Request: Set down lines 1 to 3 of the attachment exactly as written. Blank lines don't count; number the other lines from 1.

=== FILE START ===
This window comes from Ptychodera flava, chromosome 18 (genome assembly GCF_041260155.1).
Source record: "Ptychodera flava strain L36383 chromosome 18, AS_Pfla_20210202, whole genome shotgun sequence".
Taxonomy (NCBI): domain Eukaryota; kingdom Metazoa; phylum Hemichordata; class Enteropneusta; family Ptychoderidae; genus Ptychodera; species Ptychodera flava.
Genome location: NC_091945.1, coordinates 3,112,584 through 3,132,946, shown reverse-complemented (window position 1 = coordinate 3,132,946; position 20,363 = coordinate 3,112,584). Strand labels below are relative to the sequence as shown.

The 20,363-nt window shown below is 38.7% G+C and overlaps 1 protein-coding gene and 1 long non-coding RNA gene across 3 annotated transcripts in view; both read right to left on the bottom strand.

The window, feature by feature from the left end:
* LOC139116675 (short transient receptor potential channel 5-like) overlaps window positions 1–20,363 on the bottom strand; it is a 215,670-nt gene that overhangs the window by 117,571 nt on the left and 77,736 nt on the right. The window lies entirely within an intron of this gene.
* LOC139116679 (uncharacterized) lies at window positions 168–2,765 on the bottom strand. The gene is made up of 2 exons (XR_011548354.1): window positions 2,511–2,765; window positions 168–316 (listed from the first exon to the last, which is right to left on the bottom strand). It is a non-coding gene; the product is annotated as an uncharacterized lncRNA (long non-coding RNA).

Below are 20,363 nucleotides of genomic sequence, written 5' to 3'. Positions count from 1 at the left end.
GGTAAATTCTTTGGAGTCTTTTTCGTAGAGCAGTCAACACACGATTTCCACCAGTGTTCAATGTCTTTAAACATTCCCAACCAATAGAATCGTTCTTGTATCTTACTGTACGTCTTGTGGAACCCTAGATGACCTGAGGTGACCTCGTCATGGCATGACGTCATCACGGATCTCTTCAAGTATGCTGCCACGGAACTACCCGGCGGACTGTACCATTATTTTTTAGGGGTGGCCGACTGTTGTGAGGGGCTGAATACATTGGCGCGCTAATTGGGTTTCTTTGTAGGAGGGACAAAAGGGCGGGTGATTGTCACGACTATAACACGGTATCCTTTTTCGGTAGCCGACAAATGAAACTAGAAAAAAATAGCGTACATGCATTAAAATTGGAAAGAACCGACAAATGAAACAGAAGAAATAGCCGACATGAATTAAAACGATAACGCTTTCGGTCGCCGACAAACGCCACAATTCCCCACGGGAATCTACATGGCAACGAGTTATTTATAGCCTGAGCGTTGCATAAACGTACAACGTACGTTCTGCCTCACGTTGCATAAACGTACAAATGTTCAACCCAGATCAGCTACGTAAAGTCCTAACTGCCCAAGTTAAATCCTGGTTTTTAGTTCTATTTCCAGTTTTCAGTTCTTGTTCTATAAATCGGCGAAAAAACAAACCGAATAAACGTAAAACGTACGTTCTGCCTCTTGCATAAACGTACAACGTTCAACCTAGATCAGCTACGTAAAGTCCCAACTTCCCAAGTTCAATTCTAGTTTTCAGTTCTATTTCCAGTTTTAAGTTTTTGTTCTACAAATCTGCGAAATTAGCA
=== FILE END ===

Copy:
This window comes from Ptychodera flava, chromosome 18 (genome assembly GCF_041260155.1).
Source record: "Ptychodera flava strain L36383 chromosome 18, AS_Pfla_20210202, whole genome shotgun sequence".
Taxonomy (NCBI): domain Eukaryota; kingdom Metazoa; phylum Hemichordata; class Enteropneusta; family Ptychoderidae; genus Ptychodera; species Ptychodera flava.